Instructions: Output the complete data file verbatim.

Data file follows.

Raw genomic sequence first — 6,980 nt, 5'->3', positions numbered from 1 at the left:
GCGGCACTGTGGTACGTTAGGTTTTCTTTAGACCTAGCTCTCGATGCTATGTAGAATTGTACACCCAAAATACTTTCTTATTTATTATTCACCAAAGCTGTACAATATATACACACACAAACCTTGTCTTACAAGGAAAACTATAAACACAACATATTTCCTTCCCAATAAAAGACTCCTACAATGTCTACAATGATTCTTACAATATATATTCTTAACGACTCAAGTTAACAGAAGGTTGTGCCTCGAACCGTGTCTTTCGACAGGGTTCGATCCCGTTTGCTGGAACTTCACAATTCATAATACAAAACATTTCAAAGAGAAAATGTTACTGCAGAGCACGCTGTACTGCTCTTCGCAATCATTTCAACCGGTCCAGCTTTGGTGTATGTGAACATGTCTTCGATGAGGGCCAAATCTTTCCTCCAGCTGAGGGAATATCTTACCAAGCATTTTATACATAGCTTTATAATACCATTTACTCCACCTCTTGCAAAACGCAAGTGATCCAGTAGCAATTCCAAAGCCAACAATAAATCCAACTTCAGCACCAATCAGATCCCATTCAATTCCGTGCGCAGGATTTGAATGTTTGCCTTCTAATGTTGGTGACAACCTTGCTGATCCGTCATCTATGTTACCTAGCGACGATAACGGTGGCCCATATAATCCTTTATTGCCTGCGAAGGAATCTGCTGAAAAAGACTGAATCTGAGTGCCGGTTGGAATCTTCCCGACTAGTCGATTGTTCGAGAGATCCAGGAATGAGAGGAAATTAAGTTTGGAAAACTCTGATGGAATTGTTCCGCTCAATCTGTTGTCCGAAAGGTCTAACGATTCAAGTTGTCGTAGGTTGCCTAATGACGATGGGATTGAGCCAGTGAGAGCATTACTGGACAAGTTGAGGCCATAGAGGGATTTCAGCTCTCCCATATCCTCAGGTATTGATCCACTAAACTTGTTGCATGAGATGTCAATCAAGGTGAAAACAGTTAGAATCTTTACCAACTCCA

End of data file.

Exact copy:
Raw genomic sequence first — 6,980 nt, 5'->3', positions numbered from 1 at the left:
GCGGCACTGTGGTACGTTAGGTTTTCTTTAGACCTAGCTCTCGATGCTATGTAGAATTGTACACCCAAAATACTTTCTTATTTATTATTCACCAAAGCTGTACAATATATACACACACAAACCTTGTCTTACAAGGAAAACTATAAACACAACATATTTCCTTCCCAATAAAAGACTCCTACAATGTCTACAATGATTCTTACAATATATATTCTTAACGACTCAAGTTAACAGAAGGTTGTGCCTCGAACCGTGTCTTTCGACAGGGTTCGATCCCGTTTGCTGGAACTTCACAATTCATAATACAAAACATTTCAAAGAGAAAATGTTACTGCAGAGCACGCTGTACTGCTCTTCGCAATCATTTCAACCGGTCCAGCTTTGGTGTATGTGAACATGTCTTCGATGAGGGCCAAATCTTTCCTCCAGCTGAGGGAATATCTTACCAAGCATTTTATACATAGCTTTATAATACCATTTACTCCACCTCTTGCAAAACGCAAGTGATCCAGTAGCAATTCCAAAGCCAACAATAAATCCAACTTCAGCACCAATCAGATCCCATTCAATTCCGTGCGCAGGATTTGAATGTTTGCCTTCTAATGTTGGTGACAACCTTGCTGATCCGTCATCTATGTTACCTAGCGACGATAACGGTGGCCCATATAATCCTTTATTGCCTGCGAAGGAATCTGCTGAAAAAGACTGAATCTGAGTGCCGGTTGGAATCTTCCCGACTAGTCGATTGTTCGAGAGATCCAGGAATGAGAGGAAATTAAGTTTGGAAAACTCTGATGGAATTGTTCCGCTCAATCTGTTGTCCGAAAGGTCTAACGATTCAAGTTGTCGTAGGTTGCCTAATGACGATGGGATTGAGCCAGTGAGAGCATTACTGGACAAGTTGAGGCCATAGAGGGATTTCAGCTCTCCCATATCCTCAGGTATTGATCCACTAAACTTGTTGCATGAGATGTCAATCAAGGTGAAAACAGTTAGAATCTTTACCAACTCCA